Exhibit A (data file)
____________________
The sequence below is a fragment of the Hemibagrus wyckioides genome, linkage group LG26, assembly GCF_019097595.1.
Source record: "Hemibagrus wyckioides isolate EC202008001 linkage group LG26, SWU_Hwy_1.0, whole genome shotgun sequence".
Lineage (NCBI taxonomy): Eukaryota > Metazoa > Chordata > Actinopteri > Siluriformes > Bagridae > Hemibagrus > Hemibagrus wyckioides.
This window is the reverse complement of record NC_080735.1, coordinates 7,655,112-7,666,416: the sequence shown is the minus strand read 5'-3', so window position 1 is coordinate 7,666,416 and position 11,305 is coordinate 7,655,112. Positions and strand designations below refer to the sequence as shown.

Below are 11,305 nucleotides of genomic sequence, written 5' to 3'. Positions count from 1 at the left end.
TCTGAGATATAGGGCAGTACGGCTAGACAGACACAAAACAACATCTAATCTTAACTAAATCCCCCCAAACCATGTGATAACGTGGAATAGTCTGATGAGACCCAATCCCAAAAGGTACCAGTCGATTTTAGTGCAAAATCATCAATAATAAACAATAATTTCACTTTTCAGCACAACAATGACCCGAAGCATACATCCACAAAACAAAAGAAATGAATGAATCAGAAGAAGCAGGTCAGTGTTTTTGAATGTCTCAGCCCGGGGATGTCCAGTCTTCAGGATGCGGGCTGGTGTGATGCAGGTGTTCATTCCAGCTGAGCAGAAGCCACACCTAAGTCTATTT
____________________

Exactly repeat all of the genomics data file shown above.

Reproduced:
The sequence below is a fragment of the Hemibagrus wyckioides genome, linkage group LG26, assembly GCF_019097595.1.
Source record: "Hemibagrus wyckioides isolate EC202008001 linkage group LG26, SWU_Hwy_1.0, whole genome shotgun sequence".
Lineage (NCBI taxonomy): Eukaryota > Metazoa > Chordata > Actinopteri > Siluriformes > Bagridae > Hemibagrus > Hemibagrus wyckioides.
This window is the reverse complement of record NC_080735.1, coordinates 7,655,112-7,666,416: the sequence shown is the minus strand read 5'-3', so window position 1 is coordinate 7,666,416 and position 11,305 is coordinate 7,655,112. Positions and strand designations below refer to the sequence as shown.

Below are 11,305 nucleotides of genomic sequence, written 5' to 3'. Positions count from 1 at the left end.
TCTGAGATATAGGGCAGTACGGCTAGACAGACACAAAACAACATCTAATCTTAACTAAATCCCCCCAAACCATGTGATAACGTGGAATAGTCTGATGAGACCCAATCCCAAAAGGTACCAGTCGATTTTAGTGCAAAATCATCAATAATAAACAATAATTTCACTTTTCAGCACAACAATGACCCGAAGCATACATCCACAAAACAAAAGAAATGAATGAATCAGAAGAAGCAGGTCAGTGTTTTTGAATGTCTCAGCCCGGGGATGTCCAGTCTTCAGGATGCGGGCTGGTGTGATGCAGGTGTTCATTCCAGCTGAGCAGAAGCCACACCTAAGTCTATTT